Conservative ministers are facing questions about why they backed the Labour MP Keith Vaz to join the Commons justice committee, just weeks after he stepped down from his position as chair of the home affairs committee over revelations about his private life.
Around 150 Tory MPs, including dozens of ministers, voted for Vaz in what appeared to be a whipping operation in favour of his appointment.
Vaz, a former Europe minister, resigned from the home affairs committee in September after claims that he paid for two male escorts at a time when the committee was investigating prostitution. Claims that Vaz offered to pay for cocaine for the prostitutes are the subject of a complaint to the police and the House of Commons standards watchdog.
Despite the complaints, Vaz stood to fill a vacant seat on the justice committee. In a highly unusual move, the Conservative MP Andrew Bridgen forced a vote on the appointment. It is believed to be the first time a vote on such an appointment has been held for decades.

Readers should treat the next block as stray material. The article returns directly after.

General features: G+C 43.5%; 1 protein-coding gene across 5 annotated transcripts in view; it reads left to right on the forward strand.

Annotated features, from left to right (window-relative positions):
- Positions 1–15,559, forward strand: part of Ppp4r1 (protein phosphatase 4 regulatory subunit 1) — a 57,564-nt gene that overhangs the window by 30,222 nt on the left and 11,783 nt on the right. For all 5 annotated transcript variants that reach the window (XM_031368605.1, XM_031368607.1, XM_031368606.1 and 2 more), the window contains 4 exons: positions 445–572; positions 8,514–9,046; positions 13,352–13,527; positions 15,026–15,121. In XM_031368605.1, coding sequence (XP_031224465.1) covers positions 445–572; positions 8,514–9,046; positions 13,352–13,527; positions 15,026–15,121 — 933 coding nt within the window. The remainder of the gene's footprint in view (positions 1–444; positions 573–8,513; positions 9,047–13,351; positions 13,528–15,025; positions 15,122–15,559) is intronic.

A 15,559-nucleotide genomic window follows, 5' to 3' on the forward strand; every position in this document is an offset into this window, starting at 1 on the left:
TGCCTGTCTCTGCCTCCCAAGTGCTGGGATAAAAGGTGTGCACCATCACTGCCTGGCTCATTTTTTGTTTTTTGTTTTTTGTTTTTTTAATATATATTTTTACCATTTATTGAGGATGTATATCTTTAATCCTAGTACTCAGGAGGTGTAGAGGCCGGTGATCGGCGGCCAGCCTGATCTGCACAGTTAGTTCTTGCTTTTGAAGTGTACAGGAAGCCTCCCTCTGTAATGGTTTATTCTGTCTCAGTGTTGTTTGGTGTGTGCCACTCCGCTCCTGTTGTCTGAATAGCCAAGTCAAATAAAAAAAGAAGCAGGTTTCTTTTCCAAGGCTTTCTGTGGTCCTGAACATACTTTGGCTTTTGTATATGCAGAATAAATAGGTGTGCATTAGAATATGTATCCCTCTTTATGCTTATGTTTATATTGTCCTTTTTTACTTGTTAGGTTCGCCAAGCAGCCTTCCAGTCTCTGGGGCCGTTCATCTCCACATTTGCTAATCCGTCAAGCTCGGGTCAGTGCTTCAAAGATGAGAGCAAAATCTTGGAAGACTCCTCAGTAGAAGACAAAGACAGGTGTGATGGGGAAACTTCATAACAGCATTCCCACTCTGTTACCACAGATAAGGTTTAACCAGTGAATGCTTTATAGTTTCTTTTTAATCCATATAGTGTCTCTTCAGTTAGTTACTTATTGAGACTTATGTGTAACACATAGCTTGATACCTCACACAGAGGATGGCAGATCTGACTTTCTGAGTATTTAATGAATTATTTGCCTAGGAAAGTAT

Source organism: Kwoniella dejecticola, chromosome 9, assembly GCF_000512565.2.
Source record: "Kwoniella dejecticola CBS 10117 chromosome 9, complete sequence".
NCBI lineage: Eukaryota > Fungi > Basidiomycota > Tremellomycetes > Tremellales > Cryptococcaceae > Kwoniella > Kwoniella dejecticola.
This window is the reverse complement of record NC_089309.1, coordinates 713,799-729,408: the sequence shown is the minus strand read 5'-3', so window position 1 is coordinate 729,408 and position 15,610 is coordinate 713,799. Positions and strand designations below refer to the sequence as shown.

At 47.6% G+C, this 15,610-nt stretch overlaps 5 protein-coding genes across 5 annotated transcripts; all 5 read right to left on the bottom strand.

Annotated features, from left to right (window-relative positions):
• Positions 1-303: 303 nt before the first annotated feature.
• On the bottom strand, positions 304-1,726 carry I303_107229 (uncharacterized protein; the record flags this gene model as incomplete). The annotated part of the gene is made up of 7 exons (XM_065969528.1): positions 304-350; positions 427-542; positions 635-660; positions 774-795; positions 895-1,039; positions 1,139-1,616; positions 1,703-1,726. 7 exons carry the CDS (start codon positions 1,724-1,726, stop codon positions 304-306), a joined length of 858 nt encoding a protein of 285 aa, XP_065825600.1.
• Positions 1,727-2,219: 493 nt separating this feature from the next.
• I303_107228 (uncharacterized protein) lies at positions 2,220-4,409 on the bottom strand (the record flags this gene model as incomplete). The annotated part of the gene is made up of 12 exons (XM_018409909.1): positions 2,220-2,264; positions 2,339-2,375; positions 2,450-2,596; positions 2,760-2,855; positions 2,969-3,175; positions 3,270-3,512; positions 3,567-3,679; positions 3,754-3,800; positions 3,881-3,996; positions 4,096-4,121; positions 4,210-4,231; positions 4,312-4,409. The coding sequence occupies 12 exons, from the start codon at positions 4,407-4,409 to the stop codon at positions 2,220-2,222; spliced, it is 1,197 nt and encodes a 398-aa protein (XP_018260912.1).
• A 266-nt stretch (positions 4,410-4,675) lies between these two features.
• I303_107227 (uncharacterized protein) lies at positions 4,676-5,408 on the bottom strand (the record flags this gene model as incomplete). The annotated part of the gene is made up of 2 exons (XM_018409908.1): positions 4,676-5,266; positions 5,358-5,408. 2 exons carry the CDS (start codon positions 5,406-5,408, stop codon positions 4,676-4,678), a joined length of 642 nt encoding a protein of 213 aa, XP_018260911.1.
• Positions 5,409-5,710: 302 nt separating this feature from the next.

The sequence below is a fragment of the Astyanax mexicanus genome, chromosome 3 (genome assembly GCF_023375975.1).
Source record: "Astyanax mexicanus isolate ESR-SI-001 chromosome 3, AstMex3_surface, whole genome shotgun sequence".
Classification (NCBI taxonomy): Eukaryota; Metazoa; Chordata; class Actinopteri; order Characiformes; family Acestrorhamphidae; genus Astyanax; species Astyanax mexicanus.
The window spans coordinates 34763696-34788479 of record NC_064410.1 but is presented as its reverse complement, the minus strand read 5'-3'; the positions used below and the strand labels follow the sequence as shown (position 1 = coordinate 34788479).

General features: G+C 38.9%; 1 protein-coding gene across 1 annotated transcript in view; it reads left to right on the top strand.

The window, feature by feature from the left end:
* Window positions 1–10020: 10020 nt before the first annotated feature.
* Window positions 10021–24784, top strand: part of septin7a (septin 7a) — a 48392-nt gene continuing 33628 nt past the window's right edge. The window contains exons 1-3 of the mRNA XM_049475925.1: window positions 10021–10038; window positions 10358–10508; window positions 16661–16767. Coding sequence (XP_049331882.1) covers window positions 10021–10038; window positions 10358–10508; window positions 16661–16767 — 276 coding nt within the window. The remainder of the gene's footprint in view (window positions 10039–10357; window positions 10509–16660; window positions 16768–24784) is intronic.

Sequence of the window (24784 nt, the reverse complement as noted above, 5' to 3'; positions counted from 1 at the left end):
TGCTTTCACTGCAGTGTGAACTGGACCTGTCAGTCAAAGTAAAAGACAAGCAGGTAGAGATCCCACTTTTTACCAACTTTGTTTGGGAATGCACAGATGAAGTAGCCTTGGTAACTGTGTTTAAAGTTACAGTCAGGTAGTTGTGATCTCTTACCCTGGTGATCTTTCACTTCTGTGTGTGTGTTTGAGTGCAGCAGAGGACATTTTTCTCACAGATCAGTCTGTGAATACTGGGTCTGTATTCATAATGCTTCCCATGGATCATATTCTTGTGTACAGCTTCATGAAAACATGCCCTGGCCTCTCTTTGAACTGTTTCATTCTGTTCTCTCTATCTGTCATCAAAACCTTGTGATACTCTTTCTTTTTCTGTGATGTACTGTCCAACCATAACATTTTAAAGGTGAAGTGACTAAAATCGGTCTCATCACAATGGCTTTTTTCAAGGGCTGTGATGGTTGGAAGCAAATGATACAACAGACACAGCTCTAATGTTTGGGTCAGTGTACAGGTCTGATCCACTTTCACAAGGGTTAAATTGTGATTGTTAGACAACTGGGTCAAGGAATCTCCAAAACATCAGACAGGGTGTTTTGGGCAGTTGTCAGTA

Bridgen told the House of Commons that the public would not forgive it for appointing an MP to an influential committee while police and parliament examine complaints against him.
He said: “I would leave the House with this question: if the right honourable member for Leicester East found himself last month to be not fit to be chair of the home affairs select committee and the matters are unresolved, what makes him think that he is a fit and proper person this month?”
The vote was overwhelmingly in favour of Vaz, with more than 200 supporting his appointment and about five against.
Theresa May’s official spokeswoman declined to say on Tuesday whether the government had endorsed Vaz’s appointment.
However, it is understood the Conservatives did not want to spark a
battle with Labour over select committee appointments that could have seen some of its own candidates vetoed.